Some years ago after conducting a European wide tender for some packaging material with a total spend of about $30m I made several awards to companies based on all the right measures and analysis from a tender which included an award for business to one of our sites that was in the process of rellocating. When I say “in the process” it was to take place 12 months down the line. At the time the Factory Manager had made a blanket statement that no supplier changes would be allowed to take place to ensure the stability of sustained supply, despite this tender saving the site $800k on a spend of $3.5m.

    Now always loving a challenge I arranged a meeting with him and his senior team and went to the factory which was in central Europe. I had been allocated a two hour session which was pretty amazing stuff and I had done my homework and was fully prepared for the session. I presented well (not blowing my trumpet I just mean everything went as planned and I was able to answer all questions) and they held a meeting together while I was out of the room, after which the Factory Manager met with me and gave me permission to instigate the change stating “you are the only Buyer that will be allowed to do this”.
    WOW my head was larger than ever – I was well chuffed and almost flew home without the use of a plane. That may sound rediculous but believe me this was a serious accomplishment
    So I set everything up with the supplier and then put the contacts together with the factory and sat back and wallowed in regailing the story that I got permission where others hadn’t
    At the end of what should have been the first quarter of supply I checked in with the factory (I had supply in 15 – 20 factories so tended to focus on each one once per quarter) and discovered that although supply had started there was no further supply from my new supplier and that they had stuck, or gone back to, the previous incumbent..
    I put on my parts, and stomped my feet and reminded all who would listen that I had permission for this and we had actually started. I demanded to know what was going on and who had authorised this. And went on to remind them of our internal rules and compliance requirements when it came to suppliers.
    I was contacted shortly after this rant by the sites Financial Controller. And after about four minutes of discussion I felt about 2mm tall…………….

    I had made a fundamental error, which okay no one else had immediately picked up probably because I was so vocal in how good this deal was, and that error was that I had been using the wrong currency/currency exchange and as a consequence the deal that I had thought was so good was actually cost negative.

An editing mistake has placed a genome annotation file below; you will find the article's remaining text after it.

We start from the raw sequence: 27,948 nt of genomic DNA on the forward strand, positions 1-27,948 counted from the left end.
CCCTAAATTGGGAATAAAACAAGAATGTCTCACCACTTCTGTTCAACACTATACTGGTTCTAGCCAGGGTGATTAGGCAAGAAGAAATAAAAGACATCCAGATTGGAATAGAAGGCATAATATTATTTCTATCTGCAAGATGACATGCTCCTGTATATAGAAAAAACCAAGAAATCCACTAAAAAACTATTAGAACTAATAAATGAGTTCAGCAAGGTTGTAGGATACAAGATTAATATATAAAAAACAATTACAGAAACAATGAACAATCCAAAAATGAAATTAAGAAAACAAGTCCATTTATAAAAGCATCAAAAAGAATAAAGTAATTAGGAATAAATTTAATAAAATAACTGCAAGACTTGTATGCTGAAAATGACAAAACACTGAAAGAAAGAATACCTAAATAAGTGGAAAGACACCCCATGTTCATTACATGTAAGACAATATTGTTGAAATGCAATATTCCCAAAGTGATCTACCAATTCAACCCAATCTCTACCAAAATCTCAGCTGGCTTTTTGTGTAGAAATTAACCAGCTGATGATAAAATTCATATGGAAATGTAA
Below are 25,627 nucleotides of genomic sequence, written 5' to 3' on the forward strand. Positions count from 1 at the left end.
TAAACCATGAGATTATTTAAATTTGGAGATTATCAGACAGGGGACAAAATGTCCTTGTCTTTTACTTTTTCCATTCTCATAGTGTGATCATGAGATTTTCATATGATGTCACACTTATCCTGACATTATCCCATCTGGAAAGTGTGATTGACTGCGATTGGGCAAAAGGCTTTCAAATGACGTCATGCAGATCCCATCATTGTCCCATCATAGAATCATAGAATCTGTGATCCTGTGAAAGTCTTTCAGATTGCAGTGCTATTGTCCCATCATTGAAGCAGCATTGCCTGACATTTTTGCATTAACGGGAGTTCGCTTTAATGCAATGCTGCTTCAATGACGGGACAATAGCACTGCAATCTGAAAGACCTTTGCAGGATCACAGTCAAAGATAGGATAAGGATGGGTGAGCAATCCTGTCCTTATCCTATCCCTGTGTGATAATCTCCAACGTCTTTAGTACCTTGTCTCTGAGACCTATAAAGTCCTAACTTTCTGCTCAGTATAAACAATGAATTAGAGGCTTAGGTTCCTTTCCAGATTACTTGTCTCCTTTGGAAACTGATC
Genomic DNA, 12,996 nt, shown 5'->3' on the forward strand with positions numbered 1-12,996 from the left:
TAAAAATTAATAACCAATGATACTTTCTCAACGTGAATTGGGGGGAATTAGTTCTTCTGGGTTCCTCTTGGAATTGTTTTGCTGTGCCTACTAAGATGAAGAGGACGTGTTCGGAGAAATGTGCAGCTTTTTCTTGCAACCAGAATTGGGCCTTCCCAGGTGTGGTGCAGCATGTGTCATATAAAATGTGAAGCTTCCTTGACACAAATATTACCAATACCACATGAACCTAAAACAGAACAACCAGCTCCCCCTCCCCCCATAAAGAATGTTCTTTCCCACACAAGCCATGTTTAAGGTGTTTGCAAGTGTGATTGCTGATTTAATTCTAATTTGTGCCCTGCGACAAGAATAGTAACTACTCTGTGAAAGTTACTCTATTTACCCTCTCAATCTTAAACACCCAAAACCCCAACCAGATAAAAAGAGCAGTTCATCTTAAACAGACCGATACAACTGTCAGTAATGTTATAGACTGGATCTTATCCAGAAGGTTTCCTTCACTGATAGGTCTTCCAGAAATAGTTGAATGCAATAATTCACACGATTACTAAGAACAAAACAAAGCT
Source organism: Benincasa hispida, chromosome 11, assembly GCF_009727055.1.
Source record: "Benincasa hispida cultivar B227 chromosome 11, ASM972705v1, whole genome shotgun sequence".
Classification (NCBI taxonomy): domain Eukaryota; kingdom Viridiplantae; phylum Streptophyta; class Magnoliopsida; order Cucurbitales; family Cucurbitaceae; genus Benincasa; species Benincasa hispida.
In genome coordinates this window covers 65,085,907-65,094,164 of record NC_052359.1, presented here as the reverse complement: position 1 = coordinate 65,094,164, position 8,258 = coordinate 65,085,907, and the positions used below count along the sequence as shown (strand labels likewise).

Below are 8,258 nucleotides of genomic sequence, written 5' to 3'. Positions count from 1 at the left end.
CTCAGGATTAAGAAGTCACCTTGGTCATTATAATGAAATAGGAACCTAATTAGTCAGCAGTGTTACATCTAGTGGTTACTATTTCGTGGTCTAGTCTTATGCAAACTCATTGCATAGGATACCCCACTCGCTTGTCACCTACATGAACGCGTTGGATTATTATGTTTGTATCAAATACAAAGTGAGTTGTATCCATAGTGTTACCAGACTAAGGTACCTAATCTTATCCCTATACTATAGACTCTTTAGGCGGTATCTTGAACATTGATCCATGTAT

So the internal compliance was that factories had to work to the contracts that were put in place by the Buyer. This factory worked outside that and so were non compliant but they did the right thing. In this case they actually “saved my bacon” because we do not see huge PPV (Purchasing Price Variance) losses because of my error.
    I had to smooth things over with the new supplier – eat humble pie – apologise to the factory – grovel to my line manager – and learn a valuable lesson
    Collecting and collating the correct data at the start of an event and ensuring that is checked thorougly is absolutely paramount.
    I also learnt not to be such a cocky big head and just maybe not to gloat so much to my peers!!

    Non compliance was certainly my frined this time.

    1. Final Furlong:

      I like the self-deprecation in this story.

      Nothing related to compliance, I’m afraid, but here’s a similar story.

      A long time ago, to a procurement panel, comprising a number of extremely senior Execs (including a subsidiary company Chairman!), I presented a draft ‘tender evaluation report’ which I’d finished editing at 3am that morning. My own edits included the the words “lets hope the bastards swallow this crap”, intended as a comment back to the senior procurement manager. Presumably, because I was still half-asleep and in a rush, I forgot to check that these words has been taken out before printing and presenting it to them. Needless to say, when they read these words, I convinced the panel that I was referring to the bidders and the aggressive deal they would ultimately have to accept, but I think they knew (and their faces told me so) that I was actually referring to the procurement panel members…